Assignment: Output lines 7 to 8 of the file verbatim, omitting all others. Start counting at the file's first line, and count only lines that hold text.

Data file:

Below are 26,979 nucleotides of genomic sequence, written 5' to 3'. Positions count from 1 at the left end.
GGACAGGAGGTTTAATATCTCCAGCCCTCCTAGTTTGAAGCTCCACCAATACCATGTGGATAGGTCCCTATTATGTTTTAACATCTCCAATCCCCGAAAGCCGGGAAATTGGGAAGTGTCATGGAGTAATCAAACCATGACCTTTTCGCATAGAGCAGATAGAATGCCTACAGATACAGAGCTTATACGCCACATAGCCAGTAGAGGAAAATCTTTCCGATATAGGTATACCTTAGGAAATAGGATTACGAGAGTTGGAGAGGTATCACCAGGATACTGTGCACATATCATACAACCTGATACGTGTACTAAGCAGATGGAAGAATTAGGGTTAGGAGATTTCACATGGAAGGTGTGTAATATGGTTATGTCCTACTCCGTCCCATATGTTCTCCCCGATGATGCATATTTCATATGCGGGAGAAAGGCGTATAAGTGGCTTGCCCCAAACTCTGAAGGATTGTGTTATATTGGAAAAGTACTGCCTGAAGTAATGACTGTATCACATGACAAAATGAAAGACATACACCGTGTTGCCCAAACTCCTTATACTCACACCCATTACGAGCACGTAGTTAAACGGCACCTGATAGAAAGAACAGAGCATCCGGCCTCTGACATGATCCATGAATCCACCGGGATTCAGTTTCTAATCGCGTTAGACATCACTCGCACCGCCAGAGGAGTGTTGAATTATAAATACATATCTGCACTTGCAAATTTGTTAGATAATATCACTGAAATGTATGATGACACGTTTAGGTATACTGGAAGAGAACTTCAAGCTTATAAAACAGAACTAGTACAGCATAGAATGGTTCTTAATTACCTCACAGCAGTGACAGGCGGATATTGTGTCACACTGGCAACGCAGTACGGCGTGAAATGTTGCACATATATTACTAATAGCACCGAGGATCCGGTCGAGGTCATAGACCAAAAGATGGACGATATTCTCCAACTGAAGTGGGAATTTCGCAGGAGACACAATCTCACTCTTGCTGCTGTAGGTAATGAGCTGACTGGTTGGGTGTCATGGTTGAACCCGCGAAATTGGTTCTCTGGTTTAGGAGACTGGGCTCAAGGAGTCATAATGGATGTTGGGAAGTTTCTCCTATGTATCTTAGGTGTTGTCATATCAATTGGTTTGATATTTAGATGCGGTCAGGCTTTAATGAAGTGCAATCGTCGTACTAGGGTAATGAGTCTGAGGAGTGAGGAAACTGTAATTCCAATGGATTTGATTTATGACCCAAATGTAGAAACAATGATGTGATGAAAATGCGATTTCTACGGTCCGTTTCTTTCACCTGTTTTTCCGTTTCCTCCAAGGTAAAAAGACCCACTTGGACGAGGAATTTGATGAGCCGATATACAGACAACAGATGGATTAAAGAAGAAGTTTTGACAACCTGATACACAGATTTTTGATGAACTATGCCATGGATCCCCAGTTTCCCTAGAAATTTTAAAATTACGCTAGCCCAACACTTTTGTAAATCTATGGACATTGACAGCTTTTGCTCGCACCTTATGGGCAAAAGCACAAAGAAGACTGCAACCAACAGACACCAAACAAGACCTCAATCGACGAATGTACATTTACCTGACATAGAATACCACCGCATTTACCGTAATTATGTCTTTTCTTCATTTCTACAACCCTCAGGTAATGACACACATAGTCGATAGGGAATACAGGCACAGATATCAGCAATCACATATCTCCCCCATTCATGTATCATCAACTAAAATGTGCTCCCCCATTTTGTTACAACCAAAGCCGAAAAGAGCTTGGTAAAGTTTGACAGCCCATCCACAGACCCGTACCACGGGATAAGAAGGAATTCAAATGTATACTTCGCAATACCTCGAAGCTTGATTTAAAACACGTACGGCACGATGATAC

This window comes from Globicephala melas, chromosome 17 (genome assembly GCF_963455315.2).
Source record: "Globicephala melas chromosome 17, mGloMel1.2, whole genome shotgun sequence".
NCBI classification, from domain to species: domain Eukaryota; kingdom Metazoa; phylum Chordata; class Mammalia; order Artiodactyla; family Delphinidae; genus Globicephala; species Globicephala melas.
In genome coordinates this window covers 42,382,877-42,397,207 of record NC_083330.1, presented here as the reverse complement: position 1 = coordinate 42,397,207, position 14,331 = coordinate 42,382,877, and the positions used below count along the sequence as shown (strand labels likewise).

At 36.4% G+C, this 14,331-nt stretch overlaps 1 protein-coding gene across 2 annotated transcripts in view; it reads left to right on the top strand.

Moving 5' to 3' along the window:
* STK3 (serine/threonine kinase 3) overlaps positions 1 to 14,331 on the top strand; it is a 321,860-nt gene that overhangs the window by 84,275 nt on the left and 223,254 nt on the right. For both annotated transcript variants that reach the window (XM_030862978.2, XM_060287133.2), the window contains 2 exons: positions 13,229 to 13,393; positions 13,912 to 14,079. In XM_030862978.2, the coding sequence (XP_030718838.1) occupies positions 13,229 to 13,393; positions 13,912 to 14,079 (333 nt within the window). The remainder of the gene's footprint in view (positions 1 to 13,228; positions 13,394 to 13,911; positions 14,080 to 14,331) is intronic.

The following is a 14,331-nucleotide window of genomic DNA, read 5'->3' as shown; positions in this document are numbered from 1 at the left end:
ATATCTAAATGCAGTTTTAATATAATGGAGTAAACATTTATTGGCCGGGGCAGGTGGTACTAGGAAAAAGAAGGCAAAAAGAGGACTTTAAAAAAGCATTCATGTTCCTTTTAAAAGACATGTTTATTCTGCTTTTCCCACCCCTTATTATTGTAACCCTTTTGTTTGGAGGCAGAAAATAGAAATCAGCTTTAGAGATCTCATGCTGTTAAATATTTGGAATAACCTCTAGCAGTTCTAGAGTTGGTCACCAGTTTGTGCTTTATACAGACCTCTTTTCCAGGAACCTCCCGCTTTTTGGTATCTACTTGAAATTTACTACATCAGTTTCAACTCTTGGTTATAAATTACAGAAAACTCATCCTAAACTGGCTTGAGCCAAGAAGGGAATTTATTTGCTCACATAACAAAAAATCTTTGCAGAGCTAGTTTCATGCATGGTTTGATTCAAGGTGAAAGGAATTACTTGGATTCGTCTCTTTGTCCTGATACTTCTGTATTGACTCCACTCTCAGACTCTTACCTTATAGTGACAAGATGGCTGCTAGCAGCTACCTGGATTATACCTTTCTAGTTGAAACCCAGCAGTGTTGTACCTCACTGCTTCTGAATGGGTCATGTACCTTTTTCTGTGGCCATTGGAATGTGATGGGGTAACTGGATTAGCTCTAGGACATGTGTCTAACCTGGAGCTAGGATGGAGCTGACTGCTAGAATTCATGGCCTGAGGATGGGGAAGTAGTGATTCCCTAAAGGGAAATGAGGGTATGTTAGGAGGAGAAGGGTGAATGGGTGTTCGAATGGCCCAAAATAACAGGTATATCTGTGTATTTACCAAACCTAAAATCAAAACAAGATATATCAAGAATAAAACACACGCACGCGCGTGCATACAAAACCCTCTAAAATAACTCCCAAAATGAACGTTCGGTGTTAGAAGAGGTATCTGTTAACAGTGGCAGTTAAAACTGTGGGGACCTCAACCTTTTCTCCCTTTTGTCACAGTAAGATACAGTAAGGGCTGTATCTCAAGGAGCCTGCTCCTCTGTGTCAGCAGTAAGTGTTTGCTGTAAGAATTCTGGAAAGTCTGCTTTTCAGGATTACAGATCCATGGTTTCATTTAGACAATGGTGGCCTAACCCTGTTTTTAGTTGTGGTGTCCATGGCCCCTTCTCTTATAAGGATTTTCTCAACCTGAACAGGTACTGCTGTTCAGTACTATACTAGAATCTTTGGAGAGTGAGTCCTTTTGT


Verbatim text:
At 36.4% G+C, this 14,331-nt stretch overlaps 1 protein-coding gene across 2 annotated transcripts in view; it reads left to right on the top strand.

Moving 5' to 3' along the window: